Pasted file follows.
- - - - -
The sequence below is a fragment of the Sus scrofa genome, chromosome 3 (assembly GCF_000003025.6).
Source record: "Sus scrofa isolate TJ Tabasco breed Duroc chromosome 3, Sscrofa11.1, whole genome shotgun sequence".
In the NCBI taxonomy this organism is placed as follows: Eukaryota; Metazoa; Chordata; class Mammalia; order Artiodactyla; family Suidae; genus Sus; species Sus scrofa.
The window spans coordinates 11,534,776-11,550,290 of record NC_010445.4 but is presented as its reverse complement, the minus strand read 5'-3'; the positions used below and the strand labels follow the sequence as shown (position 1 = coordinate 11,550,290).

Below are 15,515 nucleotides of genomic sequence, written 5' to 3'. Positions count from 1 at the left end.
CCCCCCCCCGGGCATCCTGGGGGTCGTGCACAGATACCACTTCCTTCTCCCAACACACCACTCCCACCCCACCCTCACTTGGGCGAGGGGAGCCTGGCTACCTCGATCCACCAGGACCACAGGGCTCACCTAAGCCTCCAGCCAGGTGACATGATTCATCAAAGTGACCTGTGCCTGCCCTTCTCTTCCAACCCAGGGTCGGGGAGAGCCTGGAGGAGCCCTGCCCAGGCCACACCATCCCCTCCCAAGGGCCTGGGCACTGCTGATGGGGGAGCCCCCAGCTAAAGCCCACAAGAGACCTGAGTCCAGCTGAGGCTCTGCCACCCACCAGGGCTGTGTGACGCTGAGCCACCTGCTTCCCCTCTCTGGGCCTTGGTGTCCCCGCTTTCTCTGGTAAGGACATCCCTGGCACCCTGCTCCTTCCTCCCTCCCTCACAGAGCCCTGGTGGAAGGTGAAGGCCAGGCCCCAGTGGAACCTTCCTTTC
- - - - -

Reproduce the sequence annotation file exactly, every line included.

The sequence below is a fragment of the Sus scrofa genome, chromosome 3 (assembly GCF_000003025.6).
Source record: "Sus scrofa isolate TJ Tabasco breed Duroc chromosome 3, Sscrofa11.1, whole genome shotgun sequence".
In the NCBI taxonomy this organism is placed as follows: Eukaryota; Metazoa; Chordata; class Mammalia; order Artiodactyla; family Suidae; genus Sus; species Sus scrofa.
The window spans coordinates 11,534,776-11,550,290 of record NC_010445.4 but is presented as its reverse complement, the minus strand read 5'-3'; the positions used below and the strand labels follow the sequence as shown (position 1 = coordinate 11,550,290).

Below are 15,515 nucleotides of genomic sequence, written 5' to 3'. Positions count from 1 at the left end.
CCCCCCCCCGGGCATCCTGGGGGTCGTGCACAGATACCACTTCCTTCTCCCAACACACCACTCCCACCCCACCCTCACTTGGGCGAGGGGAGCCTGGCTACCTCGATCCACCAGGACCACAGGGCTCACCTAAGCCTCCAGCCAGGTGACATGATTCATCAAAGTGACCTGTGCCTGCCCTTCTCTTCCAACCCAGGGTCGGGGAGAGCCTGGAGGAGCCCTGCCCAGGCCACACCATCCCCTCCCAAGGGCCTGGGCACTGCTGATGGGGGAGCCCCCAGCTAAAGCCCACAAGAGACCTGAGTCCAGCTGAGGCTCTGCCACCCACCAGGGCTGTGTGACGCTGAGCCACCTGCTTCCCCTCTCTGGGCCTTGGTGTCCCCGCTTTCTCTGGTAAGGACATCCCTGGCACCCTGCTCCTTCCTCCCTCCCTCACAGAGCCCTGGTGGAAGGTGAAGGCCAGGCCCCAGTGGAACCTTCCTTTC